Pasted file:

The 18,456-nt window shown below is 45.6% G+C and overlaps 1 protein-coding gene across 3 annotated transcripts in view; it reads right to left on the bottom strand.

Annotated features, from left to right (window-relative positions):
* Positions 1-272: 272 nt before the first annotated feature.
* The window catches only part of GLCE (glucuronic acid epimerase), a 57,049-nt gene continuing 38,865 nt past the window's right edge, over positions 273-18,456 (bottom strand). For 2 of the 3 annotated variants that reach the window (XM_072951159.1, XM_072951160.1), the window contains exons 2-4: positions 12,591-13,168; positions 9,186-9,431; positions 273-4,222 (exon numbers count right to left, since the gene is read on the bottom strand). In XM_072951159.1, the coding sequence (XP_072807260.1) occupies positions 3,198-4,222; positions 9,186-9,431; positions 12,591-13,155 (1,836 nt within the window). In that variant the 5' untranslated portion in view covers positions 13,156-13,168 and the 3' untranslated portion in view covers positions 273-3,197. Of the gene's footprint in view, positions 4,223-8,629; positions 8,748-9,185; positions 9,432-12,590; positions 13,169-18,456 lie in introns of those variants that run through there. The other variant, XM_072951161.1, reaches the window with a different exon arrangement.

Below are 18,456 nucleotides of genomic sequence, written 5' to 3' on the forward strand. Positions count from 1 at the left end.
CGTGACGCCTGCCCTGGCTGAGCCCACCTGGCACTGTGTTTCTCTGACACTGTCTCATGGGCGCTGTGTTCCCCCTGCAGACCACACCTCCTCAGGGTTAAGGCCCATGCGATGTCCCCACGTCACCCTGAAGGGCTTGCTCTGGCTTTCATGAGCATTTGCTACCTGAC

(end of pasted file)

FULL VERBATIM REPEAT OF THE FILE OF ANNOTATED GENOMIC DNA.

The 18,456-nt window shown below is 45.6% G+C and overlaps 1 protein-coding gene across 3 annotated transcripts in view; it reads right to left on the bottom strand.

Annotated features, from left to right (window-relative positions):
* Positions 1-272: 272 nt before the first annotated feature.
* The window catches only part of GLCE (glucuronic acid epimerase), a 57,049-nt gene continuing 38,865 nt past the window's right edge, over positions 273-18,456 (bottom strand). For 2 of the 3 annotated variants that reach the window (XM_072951159.1, XM_072951160.1), the window contains exons 2-4: positions 12,591-13,168; positions 9,186-9,431; positions 273-4,222 (exon numbers count right to left, since the gene is read on the bottom strand). In XM_072951159.1, the coding sequence (XP_072807260.1) occupies positions 3,198-4,222; positions 9,186-9,431; positions 12,591-13,155 (1,836 nt within the window). In that variant the 5' untranslated portion in view covers positions 13,156-13,168 and the 3' untranslated portion in view covers positions 273-3,197. Of the gene's footprint in view, positions 4,223-8,629; positions 8,748-9,185; positions 9,432-12,590; positions 13,169-18,456 lie in introns of those variants that run through there. The other variant, XM_072951161.1, reaches the window with a different exon arrangement.

Below are 18,456 nucleotides of genomic sequence, written 5' to 3' on the forward strand. Positions count from 1 at the left end.
CGTGACGCCTGCCCTGGCTGAGCCCACCTGGCACTGTGTTTCTCTGACACTGTCTCATGGGCGCTGTGTTCCCCCTGCAGACCACACCTCCTCAGGGTTAAGGCCCATGCGATGTCCCCACGTCACCCTGAAGGGCTTGCTCTGGCTTTCATGAGCATTTGCTACCTGAC